I’m personally very disappointed that the ranked battle system won’t be in BD/SP. The battle system was what elevated the series.
“You’re right on point. While both BD/SP takes place in the Sinnoh region and looks very similar to its original titles, the gameplay seems to be single player oriented, and the fact that they’re spinoffs is very disappointing. I’m not saying that I don’t like the spinoff series, but a lot of fans have been patiently waiting for the gen 4 remake; as a spinoff, there’ll be a limit to the in-game content, so it’ll be hard to play this game for a long time.”
“There are in-game content that are staple to the main game series such ranked battles, Pokémon trading, and various in-game events that you can always find in the main game series. The fact that players will be stuck with ‘Pokémon Sword & Shield’, the gen 8 game titles that made a lot of players stop playing Pokemon, is what worries me the most.”
“It feels like I’ve only listed the negative so far, so let me continue from the perspective of the Pokémon fans. If the gen 4 remakes stay true to the original games, I think it won’t really be the most terrible thing in the world. Pokémon Legends is also a completely new genre of Pokémon games, and I like how the adventure will take place in the Sinnoh [Hisui] region.”
‘T1 Sejun’ exists due to your undying love for Pokémon. Are you also trying to master other ‘spinoff’ games as well?
“Yes. I’m trying every game that’s associated with Pokémon, even if the in-game mechanics are new. In terms of competing as a pro gamer, the three main games that I’m associated with are competitive Pokémon battling in the main game series, Pokémon TCG, and Super Smash Bros. Ultimate. Other than that, I’m casually enjoying Pokémon GO and Pokémon Masters.”
One game that I’m really focusing on these days is Pokémon Unite; Game Freak’s crack at the MOBA genre through the Pokémon IP. It’s a genre that’s completely different from the main game series, so I’m constantly playing and trying to enjoy the game.
How do you like the game? I remember you playing League of Legends on stream until the game dropped, constantly checking for its release.
“It’s very hard. Pokémon Unite is very different from what I’m used to, so the knowledge and the methods that I’ve gained over the years with the main game titles are absolutely irrelevant to this game. That’s why I’ve hit a wall when I’m playing against other players who are more seasoned in the MOBA genre. Still, it’s a fun game; if it wasn’t, I wouldn’t have kept playing.”
Pokémon Unite is a MOBA game that uses the Pokémon IP. There are two 5-man teams that battle for 10 minutes; whichever team scores more points wins. On release, it was only available for the Nintendo Switch, but in September, the mobile version of the game was released, with cross-platform gameplay readily available.
Despite claiming to not be used to the MOBA genre, Sejun recently finished strong in an unofficial Unite tournament. It’s been three months since the game’s release, so I wondered how he rates the game.
“What I really like about this game is that unlike the main game series that I spend most of my time on, it offers a different type of entertainment and depth. The game’s still very new, so there aren’t that many Pokémon available; the fact that there’s various strats and that the meta’s constantly evolving is very appealing. Balance changes take a very long time to be implemented in the main game series; it’s fun and interesting to see the meta shifting every 1-2 weeks.”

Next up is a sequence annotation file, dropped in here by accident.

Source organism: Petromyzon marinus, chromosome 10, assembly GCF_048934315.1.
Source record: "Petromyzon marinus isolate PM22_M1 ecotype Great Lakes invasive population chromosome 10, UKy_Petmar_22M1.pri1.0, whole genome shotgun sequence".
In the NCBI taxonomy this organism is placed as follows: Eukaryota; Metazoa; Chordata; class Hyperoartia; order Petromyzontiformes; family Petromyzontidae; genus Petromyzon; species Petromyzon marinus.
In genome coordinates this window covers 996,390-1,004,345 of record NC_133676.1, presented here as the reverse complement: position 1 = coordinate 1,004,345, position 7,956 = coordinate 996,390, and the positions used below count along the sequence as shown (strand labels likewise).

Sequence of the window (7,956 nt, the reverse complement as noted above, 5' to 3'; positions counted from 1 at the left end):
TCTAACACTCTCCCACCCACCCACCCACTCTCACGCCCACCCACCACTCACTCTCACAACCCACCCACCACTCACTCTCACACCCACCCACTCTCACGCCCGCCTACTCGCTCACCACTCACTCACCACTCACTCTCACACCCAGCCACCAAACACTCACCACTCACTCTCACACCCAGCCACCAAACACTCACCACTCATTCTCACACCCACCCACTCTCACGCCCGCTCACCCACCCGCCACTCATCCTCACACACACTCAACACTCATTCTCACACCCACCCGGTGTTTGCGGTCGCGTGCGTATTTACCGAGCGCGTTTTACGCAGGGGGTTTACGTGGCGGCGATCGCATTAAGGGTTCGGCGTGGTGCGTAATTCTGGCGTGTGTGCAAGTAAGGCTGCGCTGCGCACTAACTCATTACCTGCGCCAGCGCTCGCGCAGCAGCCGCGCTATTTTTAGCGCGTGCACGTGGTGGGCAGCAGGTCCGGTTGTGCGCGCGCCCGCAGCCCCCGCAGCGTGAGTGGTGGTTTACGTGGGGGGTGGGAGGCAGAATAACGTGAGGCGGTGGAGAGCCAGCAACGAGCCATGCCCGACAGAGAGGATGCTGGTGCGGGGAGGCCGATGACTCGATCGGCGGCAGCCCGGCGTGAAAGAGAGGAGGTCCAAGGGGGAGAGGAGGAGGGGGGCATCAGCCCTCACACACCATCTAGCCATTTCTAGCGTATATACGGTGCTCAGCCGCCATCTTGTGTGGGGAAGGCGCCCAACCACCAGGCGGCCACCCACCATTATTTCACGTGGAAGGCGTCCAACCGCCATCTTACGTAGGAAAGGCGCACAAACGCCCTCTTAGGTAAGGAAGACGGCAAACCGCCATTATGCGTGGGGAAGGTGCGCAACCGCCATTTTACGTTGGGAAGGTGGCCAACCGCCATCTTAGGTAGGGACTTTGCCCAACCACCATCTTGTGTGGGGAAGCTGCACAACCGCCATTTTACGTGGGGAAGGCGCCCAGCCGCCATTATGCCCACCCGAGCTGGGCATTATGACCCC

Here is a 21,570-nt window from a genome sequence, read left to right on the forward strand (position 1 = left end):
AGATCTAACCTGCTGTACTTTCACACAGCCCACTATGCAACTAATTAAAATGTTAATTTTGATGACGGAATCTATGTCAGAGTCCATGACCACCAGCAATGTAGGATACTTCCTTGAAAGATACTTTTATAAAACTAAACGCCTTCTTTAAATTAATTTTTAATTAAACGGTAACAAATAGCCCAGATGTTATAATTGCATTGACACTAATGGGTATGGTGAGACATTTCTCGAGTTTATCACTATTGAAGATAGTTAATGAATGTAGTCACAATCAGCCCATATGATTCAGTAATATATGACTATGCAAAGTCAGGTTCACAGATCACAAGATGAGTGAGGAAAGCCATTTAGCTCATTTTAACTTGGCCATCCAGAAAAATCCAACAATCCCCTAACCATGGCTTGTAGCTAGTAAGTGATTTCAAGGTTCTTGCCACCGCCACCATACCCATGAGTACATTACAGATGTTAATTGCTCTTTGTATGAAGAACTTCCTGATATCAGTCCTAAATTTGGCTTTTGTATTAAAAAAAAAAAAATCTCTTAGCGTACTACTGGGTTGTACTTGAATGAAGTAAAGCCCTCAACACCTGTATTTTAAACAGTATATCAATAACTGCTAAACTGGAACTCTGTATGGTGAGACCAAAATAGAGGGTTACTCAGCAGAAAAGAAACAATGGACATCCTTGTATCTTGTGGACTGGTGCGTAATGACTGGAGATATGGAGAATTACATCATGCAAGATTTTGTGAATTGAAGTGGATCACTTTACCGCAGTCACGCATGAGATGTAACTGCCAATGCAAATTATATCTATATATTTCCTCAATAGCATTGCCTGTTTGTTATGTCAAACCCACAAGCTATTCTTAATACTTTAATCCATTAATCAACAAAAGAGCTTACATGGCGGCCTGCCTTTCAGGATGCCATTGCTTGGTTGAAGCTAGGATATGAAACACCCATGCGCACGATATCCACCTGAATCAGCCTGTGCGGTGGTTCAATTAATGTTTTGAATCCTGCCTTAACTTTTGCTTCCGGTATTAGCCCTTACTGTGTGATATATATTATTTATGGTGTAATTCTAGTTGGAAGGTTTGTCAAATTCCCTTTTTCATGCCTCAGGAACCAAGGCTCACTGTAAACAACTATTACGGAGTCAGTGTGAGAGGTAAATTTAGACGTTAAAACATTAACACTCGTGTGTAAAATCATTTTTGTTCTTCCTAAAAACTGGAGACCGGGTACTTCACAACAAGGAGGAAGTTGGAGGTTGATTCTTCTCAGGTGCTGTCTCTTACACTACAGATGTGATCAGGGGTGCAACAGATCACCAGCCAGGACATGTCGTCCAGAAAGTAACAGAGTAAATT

“Despite the depth in the game, the fact that each game is 10 minutes long keeps the players captivated and focused. It may seem casual on the outside, but the skill cap is very high, so they’ve done a very good job at pleasing a wide spectrum of the playerbase. This game definitely has long-term potential to make it as an esports title.”
It seems as if you’d struggle with this new genre of a Pokémon game, but you’ve gotten used to the very quickly. Since you were outspoken on the positives of the game, how about some negatives?
“I really like the game from all aspects, so there really isn’t a particular flaw that stands out. I do have various complaints about the game, but the developers are constantly analyzing and updating the game. So please think of what I just said as complaints, not flaws.”
“As long as the game utilizes the Pokémon IP, the developers will need to heavily focus on the balance between the playable Pokémon. While this is true for all tiers, the performance level of high-tier vs low-tier Pokémon is clearly evident as you get higher in the ranked ladder. The fact that you can’t research and play your favorite Pokémon because of limitations in their in-game function is frightening. Especially in the Pokémon world.”
“Even if it hasn’t been long since the game was released, the matchmaking system really needs to be improved. One thing that’s critical is the implementation of solo queue vs flex queue. Also, there also needs to be a logical design behind the ranked points of the game. I’ve even seen a ‘Master Cup’ player be matched with someone in the Super Cup [four rank difference]. Unfair aspects of the game will make players drop the game, so I hope that they get improved very soon.”
“There also needs to be balance changes around advantage states from capturing neutral objectives as well. A lot of the players are saying that Zapdos has too much influence. I like the fact that it spawns very late in the game, so it keeps the battle heated until the very end. However, the buffs that you gain from Zapdos are overbalanced, and actually makes the game monotonous and frustrating to play.”
“While the upcoming patch will be based around neutral objectives, I haven’t played it yet, so I’m not sure how the game will feel. I hope that they continue to monitor the game and implement the right balance changes so that the early game won’t become utterly meaningless.
“Lastly, I want to talk about the ‘Holowear’ [character skins]. The most recent releases are too expensive. It’s roughly 40,000-50,000 KRW [34.12-42.65USD], and when comparing prices to other MOBA games, it’s too expensive. I hope that they’ll think about this in the long-run, and that the future releases are cheaper.”
How many hours have you spent in the game so far, and which Pokémon do you main?
“I’ve spent about 400 hours in the game so far; I’m just a casual Master Cup player. There are too many people that are good at MOBAs; this game was my first MOBA experience, so I’ve received a lot of help from good players to improve.”
“I’m a Crustle main, because the Korean name of the Pokémon shares one letter with Pachirisu. When I’m playing as a five, I play Wigglytuff because I can at least do my part. Greedent’s scheduled to be released in the Halloween event, so until Pachirisu is released in the game, Greedent is going to be my main.”
Lastly, what would you like to say to our readers and all the Pokémon fans out there?
“It’s been more than five years since I’ve become a world champion, so from the bottom of my heart, I want to thank all those that continue to remember me and Pachirisu, and for continuing to support me. I’ll continue to be active throughout my Pokémon journey, whether it’s as a competitor, caster or a content creator. Pokémon forever!